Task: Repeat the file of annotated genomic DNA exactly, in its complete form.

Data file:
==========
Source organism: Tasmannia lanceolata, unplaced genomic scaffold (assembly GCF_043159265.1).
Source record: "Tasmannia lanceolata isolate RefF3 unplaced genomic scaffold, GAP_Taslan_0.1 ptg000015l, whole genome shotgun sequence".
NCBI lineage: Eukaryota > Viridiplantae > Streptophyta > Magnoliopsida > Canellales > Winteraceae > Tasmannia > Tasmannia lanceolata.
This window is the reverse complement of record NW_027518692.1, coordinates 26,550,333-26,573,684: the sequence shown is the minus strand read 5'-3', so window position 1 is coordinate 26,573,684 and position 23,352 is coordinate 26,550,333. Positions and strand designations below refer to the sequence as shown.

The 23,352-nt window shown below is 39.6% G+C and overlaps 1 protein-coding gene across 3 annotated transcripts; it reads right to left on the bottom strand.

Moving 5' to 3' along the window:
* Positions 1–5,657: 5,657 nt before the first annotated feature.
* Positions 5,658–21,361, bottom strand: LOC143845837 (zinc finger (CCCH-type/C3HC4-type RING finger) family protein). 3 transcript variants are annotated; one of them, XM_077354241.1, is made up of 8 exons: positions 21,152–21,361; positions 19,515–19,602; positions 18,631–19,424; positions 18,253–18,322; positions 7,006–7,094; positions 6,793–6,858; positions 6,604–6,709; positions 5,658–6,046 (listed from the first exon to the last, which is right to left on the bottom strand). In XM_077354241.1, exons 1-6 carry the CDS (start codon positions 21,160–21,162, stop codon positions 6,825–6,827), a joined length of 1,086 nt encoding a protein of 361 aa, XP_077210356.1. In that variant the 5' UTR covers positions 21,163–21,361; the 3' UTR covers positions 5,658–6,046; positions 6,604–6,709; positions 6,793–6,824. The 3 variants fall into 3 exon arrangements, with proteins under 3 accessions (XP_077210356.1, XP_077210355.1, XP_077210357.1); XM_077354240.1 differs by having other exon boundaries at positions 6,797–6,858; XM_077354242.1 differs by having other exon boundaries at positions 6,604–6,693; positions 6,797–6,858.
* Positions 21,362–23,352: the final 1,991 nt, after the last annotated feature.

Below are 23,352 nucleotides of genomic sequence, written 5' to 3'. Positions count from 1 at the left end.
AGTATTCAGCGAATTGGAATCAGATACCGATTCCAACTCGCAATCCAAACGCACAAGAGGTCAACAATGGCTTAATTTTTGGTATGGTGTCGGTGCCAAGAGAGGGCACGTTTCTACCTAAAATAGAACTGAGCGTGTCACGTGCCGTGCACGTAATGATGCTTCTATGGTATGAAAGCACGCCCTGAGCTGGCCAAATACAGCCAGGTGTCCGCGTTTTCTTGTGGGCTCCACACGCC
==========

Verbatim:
Source organism: Tasmannia lanceolata, unplaced genomic scaffold (assembly GCF_043159265.1).
Source record: "Tasmannia lanceolata isolate RefF3 unplaced genomic scaffold, GAP_Taslan_0.1 ptg000015l, whole genome shotgun sequence".
NCBI lineage: Eukaryota > Viridiplantae > Streptophyta > Magnoliopsida > Canellales > Winteraceae > Tasmannia > Tasmannia lanceolata.
This window is the reverse complement of record NW_027518692.1, coordinates 26,550,333-26,573,684: the sequence shown is the minus strand read 5'-3', so window position 1 is coordinate 26,573,684 and position 23,352 is coordinate 26,550,333. Positions and strand designations below refer to the sequence as shown.

The 23,352-nt window shown below is 39.6% G+C and overlaps 1 protein-coding gene across 3 annotated transcripts; it reads right to left on the bottom strand.

Moving 5' to 3' along the window:
* Positions 1–5,657: 5,657 nt before the first annotated feature.
* Positions 5,658–21,361, bottom strand: LOC143845837 (zinc finger (CCCH-type/C3HC4-type RING finger) family protein). 3 transcript variants are annotated; one of them, XM_077354241.1, is made up of 8 exons: positions 21,152–21,361; positions 19,515–19,602; positions 18,631–19,424; positions 18,253–18,322; positions 7,006–7,094; positions 6,793–6,858; positions 6,604–6,709; positions 5,658–6,046 (listed from the first exon to the last, which is right to left on the bottom strand). In XM_077354241.1, exons 1-6 carry the CDS (start codon positions 21,160–21,162, stop codon positions 6,825–6,827), a joined length of 1,086 nt encoding a protein of 361 aa, XP_077210356.1. In that variant the 5' UTR covers positions 21,163–21,361; the 3' UTR covers positions 5,658–6,046; positions 6,604–6,709; positions 6,793–6,824. The 3 variants fall into 3 exon arrangements, with proteins under 3 accessions (XP_077210356.1, XP_077210355.1, XP_077210357.1); XM_077354240.1 differs by having other exon boundaries at positions 6,797–6,858; XM_077354242.1 differs by having other exon boundaries at positions 6,604–6,693; positions 6,797–6,858.
* Positions 21,362–23,352: the final 1,991 nt, after the last annotated feature.

Below are 23,352 nucleotides of genomic sequence, written 5' to 3'. Positions count from 1 at the left end.
AGTATTCAGCGAATTGGAATCAGATACCGATTCCAACTCGCAATCCAAACGCACAAGAGGTCAACAATGGCTTAATTTTTGGTATGGTGTCGGTGCCAAGAGAGGGCACGTTTCTACCTAAAATAGAACTGAGCGTGTCACGTGCCGTGCACGTAATGATGCTTCTATGGTATGAAAGCACGCCCTGAGCTGGCCAAATACAGCCAGGTGTCCGCGTTTTCTTGTGGGCTCCACACGCC